Scarcity means that available resources are insufficient to satisfy all wants and needs. Absent scarcity and alternative uses of available resources, there is no economic problem. The subject thus defined involves the study of choices as they are affected by incentives and resources.

Microeconomics/Macroeconomics: (Wikipedia)
Microeconomics is a branch of economics that studies how individuals, households and firms make decisions to allocate limited resources,[1] typically in markets where goods or services are being bought and sold.

Microeconomics examines how these decisions and behaviours affect the supply and demand for goods and services, which determines prices; and how prices, in turn, determine the supply and demand of goods and services.

Macroeconomics, on the other hand, involves the "sum total of economic activity, dealing with the issues of growth, inflation and unemployment, and with national economic policies relating to these issues"and the effects of government actions (such as changing taxation levels) on them. Particularly in the wake of the Lucas critique, much of modern macroeconomic theory has been built upon 'microfoundations' — i.e. based upon basic assumptions about micro-level behavior.

One of the goals of microeconomics is to analyze market mechanisms that establish relative prices amongst goods and services and allocation of limited resources amongst many alternative uses.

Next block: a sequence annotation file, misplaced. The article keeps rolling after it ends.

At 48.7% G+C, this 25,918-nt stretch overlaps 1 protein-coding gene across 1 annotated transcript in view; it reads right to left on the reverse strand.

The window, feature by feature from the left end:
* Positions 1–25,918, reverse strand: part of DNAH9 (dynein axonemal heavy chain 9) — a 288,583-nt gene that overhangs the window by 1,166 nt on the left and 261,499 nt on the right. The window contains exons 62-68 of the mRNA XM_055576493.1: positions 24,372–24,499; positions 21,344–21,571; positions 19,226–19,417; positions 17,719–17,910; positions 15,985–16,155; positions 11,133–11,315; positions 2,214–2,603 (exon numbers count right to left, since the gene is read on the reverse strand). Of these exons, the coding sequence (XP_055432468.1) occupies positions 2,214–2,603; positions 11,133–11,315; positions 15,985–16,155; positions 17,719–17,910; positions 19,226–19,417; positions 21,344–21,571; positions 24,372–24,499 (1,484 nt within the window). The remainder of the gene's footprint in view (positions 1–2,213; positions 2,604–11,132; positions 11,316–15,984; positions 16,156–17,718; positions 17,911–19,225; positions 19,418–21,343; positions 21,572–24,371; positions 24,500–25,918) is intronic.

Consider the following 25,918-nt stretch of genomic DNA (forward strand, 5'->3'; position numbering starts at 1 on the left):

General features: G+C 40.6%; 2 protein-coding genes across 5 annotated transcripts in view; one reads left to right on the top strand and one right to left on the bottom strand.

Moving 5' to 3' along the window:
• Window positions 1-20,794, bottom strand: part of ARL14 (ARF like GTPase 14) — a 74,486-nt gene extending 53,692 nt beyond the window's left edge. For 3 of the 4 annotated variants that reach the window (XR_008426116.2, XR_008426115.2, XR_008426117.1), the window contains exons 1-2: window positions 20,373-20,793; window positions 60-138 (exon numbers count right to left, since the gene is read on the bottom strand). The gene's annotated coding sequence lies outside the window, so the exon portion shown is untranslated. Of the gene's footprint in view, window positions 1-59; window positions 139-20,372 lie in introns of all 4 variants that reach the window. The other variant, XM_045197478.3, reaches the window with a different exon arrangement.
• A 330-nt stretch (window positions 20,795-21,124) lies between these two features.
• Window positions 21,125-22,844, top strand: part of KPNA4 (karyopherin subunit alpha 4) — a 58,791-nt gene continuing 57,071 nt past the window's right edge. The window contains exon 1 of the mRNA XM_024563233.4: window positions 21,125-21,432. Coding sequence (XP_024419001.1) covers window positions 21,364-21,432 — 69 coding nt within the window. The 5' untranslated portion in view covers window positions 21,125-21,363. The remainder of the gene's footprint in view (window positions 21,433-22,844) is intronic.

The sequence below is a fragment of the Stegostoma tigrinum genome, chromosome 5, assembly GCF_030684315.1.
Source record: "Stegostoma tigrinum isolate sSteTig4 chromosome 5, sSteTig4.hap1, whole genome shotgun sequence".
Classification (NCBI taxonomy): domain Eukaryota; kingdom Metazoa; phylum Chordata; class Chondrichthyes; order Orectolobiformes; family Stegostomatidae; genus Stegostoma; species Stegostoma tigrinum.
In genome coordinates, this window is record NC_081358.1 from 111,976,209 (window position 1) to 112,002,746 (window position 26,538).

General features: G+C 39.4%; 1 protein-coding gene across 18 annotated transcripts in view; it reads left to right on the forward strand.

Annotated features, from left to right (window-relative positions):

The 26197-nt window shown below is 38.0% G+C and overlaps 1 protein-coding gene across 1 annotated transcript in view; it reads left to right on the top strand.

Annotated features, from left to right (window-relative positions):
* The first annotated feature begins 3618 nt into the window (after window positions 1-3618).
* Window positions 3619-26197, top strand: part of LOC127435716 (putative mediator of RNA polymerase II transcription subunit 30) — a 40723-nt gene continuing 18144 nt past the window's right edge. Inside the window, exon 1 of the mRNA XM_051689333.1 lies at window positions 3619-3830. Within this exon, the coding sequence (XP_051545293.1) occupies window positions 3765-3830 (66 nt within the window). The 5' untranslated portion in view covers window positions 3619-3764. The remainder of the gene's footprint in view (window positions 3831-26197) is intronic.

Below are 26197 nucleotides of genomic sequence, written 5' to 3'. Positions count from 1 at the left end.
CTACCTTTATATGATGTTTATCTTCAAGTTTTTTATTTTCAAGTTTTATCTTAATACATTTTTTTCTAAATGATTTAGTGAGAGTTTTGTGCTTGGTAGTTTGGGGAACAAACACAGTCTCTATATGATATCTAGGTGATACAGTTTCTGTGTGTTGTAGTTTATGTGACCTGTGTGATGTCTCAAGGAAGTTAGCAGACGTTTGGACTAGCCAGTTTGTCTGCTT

Microeconomics analyzes market failure, where markets fail to produce efficient results, as well as describing the theoretical conditions needed for perfect competition. Significant fields of study in microeconomics include general equilibrium, markets under asymmetric information, choice under uncertainty and economic applications of game theory.
Also considered is the elasticity of products within the market system.

Macroeconomics can be defined as a branch of economics that deals with the performance, structure, and behavior of a national or regional economy as a whole. Along with microeconomics, macroeconomics is one of the two most general fields in economics.

Macroeconomists study aggregated indicators such as GDP, unemployment rates, and price indexes to understand how the whole economy functions. Macroeconomists develop models that explain the relationship between such factors as national income, output, consumption, unemployment, inflation, savings, investment, international trade and international finance.

In contrast, microeconomics is primarily focused on the actions of individual agents, such as firms and consumers, and how their behavior determines prices and quantities in specific markets. While macroeconomics is a broad field of study, there are two areas of research that are emblematic of the discipline: the attempt to understand the causes and consequences of short-run fluctuations in national income (the business cycle), and the attempt to understand the determinants of long-run economic growth (increases in national income).

Macroeconomic models and their forecasts are used by both governments and large corporations to assist in the development and evaluation of economic policy and business strategy.

Gross Domestic Product (GDP): (Wikipedia)